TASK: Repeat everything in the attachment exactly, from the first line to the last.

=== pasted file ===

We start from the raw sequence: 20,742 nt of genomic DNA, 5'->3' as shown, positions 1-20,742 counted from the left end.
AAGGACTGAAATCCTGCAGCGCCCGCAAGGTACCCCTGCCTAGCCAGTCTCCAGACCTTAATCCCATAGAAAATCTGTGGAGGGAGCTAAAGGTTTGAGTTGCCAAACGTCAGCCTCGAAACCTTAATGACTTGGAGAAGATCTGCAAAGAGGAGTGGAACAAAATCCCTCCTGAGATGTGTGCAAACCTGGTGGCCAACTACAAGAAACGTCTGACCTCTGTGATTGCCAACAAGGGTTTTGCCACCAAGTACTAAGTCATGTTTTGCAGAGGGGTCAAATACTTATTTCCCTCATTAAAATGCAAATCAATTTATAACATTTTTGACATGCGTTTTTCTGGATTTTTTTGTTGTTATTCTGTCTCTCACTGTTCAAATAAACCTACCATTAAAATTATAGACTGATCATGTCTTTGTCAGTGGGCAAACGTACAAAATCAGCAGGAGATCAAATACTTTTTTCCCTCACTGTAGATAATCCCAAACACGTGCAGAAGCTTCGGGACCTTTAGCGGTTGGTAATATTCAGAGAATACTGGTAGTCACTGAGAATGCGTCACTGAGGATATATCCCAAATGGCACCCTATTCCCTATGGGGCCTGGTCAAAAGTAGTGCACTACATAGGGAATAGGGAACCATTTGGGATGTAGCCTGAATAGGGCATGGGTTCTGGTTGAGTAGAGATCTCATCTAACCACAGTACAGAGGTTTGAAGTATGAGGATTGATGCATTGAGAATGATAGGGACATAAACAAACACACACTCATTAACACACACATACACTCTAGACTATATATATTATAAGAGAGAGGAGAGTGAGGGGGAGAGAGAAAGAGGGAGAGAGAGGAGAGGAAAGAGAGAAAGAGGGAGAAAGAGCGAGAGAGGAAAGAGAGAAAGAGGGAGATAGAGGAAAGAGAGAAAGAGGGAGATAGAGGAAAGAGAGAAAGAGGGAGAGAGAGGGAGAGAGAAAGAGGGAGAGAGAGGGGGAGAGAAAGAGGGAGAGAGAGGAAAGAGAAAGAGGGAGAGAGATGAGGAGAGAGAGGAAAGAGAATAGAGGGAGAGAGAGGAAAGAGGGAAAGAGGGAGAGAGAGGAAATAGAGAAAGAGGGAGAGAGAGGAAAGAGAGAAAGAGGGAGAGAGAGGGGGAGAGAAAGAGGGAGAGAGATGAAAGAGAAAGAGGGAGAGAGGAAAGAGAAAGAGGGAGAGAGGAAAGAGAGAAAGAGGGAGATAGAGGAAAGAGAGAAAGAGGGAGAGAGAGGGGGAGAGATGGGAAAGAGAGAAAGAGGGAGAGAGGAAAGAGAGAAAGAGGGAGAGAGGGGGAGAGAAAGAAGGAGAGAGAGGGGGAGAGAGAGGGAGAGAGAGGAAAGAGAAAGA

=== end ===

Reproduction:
We start from the raw sequence: 20,742 nt of genomic DNA, 5'->3' as shown, positions 1-20,742 counted from the left end.
AAGGACTGAAATCCTGCAGCGCCCGCAAGGTACCCCTGCCTAGCCAGTCTCCAGACCTTAATCCCATAGAAAATCTGTGGAGGGAGCTAAAGGTTTGAGTTGCCAAACGTCAGCCTCGAAACCTTAATGACTTGGAGAAGATCTGCAAAGAGGAGTGGAACAAAATCCCTCCTGAGATGTGTGCAAACCTGGTGGCCAACTACAAGAAACGTCTGACCTCTGTGATTGCCAACAAGGGTTTTGCCACCAAGTACTAAGTCATGTTTTGCAGAGGGGTCAAATACTTATTTCCCTCATTAAAATGCAAATCAATTTATAACATTTTTGACATGCGTTTTTCTGGATTTTTTTGTTGTTATTCTGTCTCTCACTGTTCAAATAAACCTACCATTAAAATTATAGACTGATCATGTCTTTGTCAGTGGGCAAACGTACAAAATCAGCAGGAGATCAAATACTTTTTTCCCTCACTGTAGATAATCCCAAACACGTGCAGAAGCTTCGGGACCTTTAGCGGTTGGTAATATTCAGAGAATACTGGTAGTCACTGAGAATGCGTCACTGAGGATATATCCCAAATGGCACCCTATTCCCTATGGGGCCTGGTCAAAAGTAGTGCACTACATAGGGAATAGGGAACCATTTGGGATGTAGCCTGAATAGGGCATGGGTTCTGGTTGAGTAGAGATCTCATCTAACCACAGTACAGAGGTTTGAAGTATGAGGATTGATGCATTGAGAATGATAGGGACATAAACAAACACACACTCATTAACACACACATACACTCTAGACTATATATATTATAAGAGAGAGGAGAGTGAGGGGGAGAGAGAAAGAGGGAGAGAGAGGAGAGGAAAGAGAGAAAGAGGGAGAAAGAGCGAGAGAGGAAAGAGAGAAAGAGGGAGATAGAGGAAAGAGAGAAAGAGGGAGATAGAGGAAAGAGAGAAAGAGGGAGAGAGAGGGAGAGAGAAAGAGGGAGAGAGAGGGGGAGAGAAAGAGGGAGAGAGAGGAAAGAGAAAGAGGGAGAGAGATGAGGAGAGAGAGGAAAGAGAATAGAGGGAGAGAGAGGAAAGAGGGAAAGAGGGAGAGAGAGGAAATAGAGAAAGAGGGAGAGAGAGGAAAGAGAGAAAGAGGGAGAGAGAGGGGGAGAGAAAGAGGGAGAGAGATGAAAGAGAAAGAGGGAGAGAGGAAAGAGAAAGAGGGAGAGAGGAAAGAGAGAAAGAGGGAGATAGAGGAAAGAGAGAAAGAGGGAGAGAGAGGGGGAGAGATGGGAAAGAGAGAAAGAGGGAGAGAGGAAAGAGAGAAAGAGGGAGAGAGGGGGAGAGAAAGAAGGAGAGAGAGGGGGAGAGAGAGGGAGAGAGAGGAAAGAGAAAGA